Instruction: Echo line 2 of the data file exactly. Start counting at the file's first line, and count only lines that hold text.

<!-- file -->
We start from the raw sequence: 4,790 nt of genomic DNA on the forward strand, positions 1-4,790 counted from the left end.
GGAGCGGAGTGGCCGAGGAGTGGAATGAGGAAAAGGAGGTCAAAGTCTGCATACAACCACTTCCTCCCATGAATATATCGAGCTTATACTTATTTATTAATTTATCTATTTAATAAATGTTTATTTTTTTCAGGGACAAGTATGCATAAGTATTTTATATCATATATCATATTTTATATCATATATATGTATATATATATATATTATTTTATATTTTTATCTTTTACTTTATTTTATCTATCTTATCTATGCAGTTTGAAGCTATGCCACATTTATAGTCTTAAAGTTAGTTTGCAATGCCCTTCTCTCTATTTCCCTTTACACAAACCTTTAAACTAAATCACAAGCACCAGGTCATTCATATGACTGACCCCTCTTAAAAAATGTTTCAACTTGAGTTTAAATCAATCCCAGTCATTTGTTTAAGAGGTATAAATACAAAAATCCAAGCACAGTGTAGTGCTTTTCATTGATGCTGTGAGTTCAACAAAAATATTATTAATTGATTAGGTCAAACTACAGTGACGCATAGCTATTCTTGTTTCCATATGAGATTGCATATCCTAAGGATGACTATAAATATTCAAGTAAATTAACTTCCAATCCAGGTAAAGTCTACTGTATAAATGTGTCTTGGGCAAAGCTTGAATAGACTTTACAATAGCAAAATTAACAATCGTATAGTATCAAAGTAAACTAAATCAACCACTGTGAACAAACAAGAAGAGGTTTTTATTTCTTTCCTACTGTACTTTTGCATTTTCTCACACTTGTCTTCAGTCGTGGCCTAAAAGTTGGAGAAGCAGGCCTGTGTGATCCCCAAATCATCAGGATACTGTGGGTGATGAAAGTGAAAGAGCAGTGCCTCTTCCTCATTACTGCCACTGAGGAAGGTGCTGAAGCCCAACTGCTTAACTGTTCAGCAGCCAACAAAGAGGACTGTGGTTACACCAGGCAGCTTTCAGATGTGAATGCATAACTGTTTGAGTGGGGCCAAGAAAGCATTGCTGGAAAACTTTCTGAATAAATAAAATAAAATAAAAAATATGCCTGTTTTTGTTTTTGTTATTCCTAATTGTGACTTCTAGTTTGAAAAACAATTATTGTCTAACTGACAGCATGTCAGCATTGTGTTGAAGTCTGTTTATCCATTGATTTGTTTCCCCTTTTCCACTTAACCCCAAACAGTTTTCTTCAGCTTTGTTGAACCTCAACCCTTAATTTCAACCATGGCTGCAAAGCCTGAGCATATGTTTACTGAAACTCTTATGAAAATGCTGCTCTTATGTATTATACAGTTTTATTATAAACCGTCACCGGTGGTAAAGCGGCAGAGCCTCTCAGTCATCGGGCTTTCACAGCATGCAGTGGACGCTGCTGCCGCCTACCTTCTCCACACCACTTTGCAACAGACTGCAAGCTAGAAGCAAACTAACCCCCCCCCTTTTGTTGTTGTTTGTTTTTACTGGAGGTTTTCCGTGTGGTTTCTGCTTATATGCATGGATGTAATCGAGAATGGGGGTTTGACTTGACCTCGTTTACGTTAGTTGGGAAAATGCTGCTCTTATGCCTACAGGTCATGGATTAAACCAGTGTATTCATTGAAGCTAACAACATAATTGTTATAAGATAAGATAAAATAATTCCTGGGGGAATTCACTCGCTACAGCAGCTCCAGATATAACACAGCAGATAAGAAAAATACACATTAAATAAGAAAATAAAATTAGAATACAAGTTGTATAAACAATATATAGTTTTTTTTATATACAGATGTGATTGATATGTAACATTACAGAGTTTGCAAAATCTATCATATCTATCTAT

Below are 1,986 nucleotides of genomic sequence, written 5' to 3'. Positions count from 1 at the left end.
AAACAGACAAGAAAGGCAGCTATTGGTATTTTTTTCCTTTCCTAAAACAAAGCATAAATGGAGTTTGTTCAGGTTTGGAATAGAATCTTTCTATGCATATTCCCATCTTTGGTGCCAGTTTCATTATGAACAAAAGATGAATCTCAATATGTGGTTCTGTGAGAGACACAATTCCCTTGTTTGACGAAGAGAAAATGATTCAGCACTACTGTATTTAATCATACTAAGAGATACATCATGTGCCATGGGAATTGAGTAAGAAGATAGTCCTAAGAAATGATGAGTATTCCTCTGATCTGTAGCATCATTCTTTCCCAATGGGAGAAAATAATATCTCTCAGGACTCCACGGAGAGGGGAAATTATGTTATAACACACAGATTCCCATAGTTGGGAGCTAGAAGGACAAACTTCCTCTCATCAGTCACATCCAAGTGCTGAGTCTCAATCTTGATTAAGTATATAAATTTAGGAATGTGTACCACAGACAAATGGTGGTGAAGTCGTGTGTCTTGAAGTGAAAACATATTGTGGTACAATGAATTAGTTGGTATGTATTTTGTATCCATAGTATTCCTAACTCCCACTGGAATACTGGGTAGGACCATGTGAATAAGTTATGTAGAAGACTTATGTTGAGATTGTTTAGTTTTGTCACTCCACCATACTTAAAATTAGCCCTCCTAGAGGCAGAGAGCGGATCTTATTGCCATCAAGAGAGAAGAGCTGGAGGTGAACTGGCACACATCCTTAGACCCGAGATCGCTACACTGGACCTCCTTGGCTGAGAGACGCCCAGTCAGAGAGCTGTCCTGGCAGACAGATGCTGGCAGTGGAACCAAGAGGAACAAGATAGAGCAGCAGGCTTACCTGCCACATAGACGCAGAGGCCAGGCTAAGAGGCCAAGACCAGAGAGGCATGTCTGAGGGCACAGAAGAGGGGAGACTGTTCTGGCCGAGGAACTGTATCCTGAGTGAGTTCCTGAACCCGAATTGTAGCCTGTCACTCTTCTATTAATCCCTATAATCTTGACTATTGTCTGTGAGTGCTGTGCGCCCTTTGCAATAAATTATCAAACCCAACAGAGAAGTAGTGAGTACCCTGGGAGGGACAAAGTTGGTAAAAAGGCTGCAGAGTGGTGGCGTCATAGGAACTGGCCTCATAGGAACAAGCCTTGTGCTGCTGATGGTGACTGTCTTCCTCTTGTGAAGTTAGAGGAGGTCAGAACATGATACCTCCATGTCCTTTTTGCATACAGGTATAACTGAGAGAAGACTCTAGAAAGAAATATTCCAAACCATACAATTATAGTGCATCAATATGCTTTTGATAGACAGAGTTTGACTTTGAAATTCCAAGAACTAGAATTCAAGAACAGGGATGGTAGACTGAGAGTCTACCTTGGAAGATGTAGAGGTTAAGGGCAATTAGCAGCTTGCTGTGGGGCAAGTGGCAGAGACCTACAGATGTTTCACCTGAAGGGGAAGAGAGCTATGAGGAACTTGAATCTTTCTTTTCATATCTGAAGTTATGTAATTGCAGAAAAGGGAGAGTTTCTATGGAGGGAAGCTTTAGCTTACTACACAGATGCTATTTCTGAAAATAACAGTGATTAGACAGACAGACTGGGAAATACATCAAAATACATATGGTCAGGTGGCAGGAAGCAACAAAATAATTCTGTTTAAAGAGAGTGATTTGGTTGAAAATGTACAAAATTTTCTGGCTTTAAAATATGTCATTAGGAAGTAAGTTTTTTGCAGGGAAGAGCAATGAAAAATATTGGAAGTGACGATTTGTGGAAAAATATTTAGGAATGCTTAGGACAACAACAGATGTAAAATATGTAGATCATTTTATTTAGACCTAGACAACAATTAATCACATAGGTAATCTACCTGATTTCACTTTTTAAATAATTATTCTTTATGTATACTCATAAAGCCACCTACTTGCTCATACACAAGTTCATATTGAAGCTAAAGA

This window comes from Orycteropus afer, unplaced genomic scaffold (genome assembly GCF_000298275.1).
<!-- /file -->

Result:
GGAGCGGAGTGGCCGAGGAGTGGAATGAGGAAAAGGAGGTCAAAGTCTGCATACAACCACTTCCTCCCATGAATATATCGAGCTTATACTTATTTATTAATTTATCTATTTAATAAATGTTTATTTTTTTCAGGGACAAGTATGCATAAGTATTTTATATCATATATCATATTTTATATCATATATATGTATATATATATATATTATTTTATATTTTTATCTTTTACTTTATTTTATCTATCTTATCTATGCAGTTTGAAGCTATGCCACATTTATAGTCTTAAAGTTAGTTTGCAATGCCCTTCTCTCTATTTCCCTTTACACAAACCTTTAAACTAAATCACAAGCACCAGGTCATTCATATGACTGACCCCTCTTAAAAAATGTTTCAACTTGAGTTTAAATCAATCCCAGTCATTTGTTTAAGAGGTATAAATACAAAAATCCAAGCACAGTGTAGTGCTTTTCATTGATGCTGTGAGTTCAACAAAAATATTATTAATTGATTAGGTCAAACTACAGTGACGCATAGCTATTCTTGTTTCCATATGAGATTGCATATCCTAAGGATGACTATAAATATTCAAGTAAATTAACTTCCAATCCAGGTAAAGTCTACTGTATAAATGTGTCTTGGGCAAAGCTTGAATAGACTTTACAATAGCAAAATTAACAATCGTATAGTATCAAAGTAAACTAAATCAACCACTGTGAACAAACAAGAAGAGGTTTTTATTTCTTTCCTACTGTACTTTTGCATTTTCTCACACTTGTCTTCAGTCGTGGCCTAAAAGTTGGAGAAGCAGGCCTGTGTGATCCCCAAATCATCAGGATACTGTGGGTGATGAAAGTGAAAGAGCAGTGCCTCTTCCTCATTACTGCCACTGAGGAAGGTGCTGAAGCCCAACTGCTTAACTGTTCAGCAGCCAACAAAGAGGACTGTGGTTACACCAGGCAGCTTTCAGATGTGAATGCATAACTGTTTGAGTGGGGCCAAGAAAGCATTGCTGGAAAACTTTCTGAATAAATAAAATAAAATAAAAAATATGCCTGTTTTTGTTTTTGTTATTCCTAATTGTGACTTCTAGTTTGAAAAACAATTATTGTCTAACTGACAGCATGTCAGCATTGTGTTGAAGTCTGTTTATCCATTGATTTGTTTCCCCTTTTCCACTTAACCCCAAACAGTTTTCTTCAGCTTTGTTGAACCTCAACCCTTAATTTCAACCATGGCTGCAAAGCCTGAGCATATGTTTACTGAAACTCTTATGAAAATGCTGCTCTTATGTATTATACAGTTTTATTATAAACCGTCACCGGTGGTAAAGCGGCAGAGCCTCTCAGTCATCGGGCTTTCACAGCATGCAGTGGACGCTGCTGCCGCCTACCTTCTCCACACCACTTTGCAACAGACTGCAAGCTAGAAGCAAACTAACCCCCCCCCTTTTGTTGTTGTTTGTTTTTACTGGAGGTTTTCCGTGTGGTTTCTGCTTATATGCATGGATGTAATCGAGAATGGGGGTTTGACTTGACCTCGTTTACGTTAGTTGGGAAAATGCTGCTCTTATGCCTACAGGTCATGGATTAAACCAGTGTATTCATTGAAGCTAACAACATAATTGTTATAAGATAAGATAAAATAATTCCTGGGGGAATTCACTCGCTACAGCAGCTCCAGATATAACACAGCAGATAAGAAAAATACACATTAAATAAGAAAATAAAATTAGAATACAAGTTGTATAAACAATATATAGTTTTTTTTATATACAGATGTGATTGATATGTAACATTACAGAGTTTGCAAAATCTATCATATCTATCTAT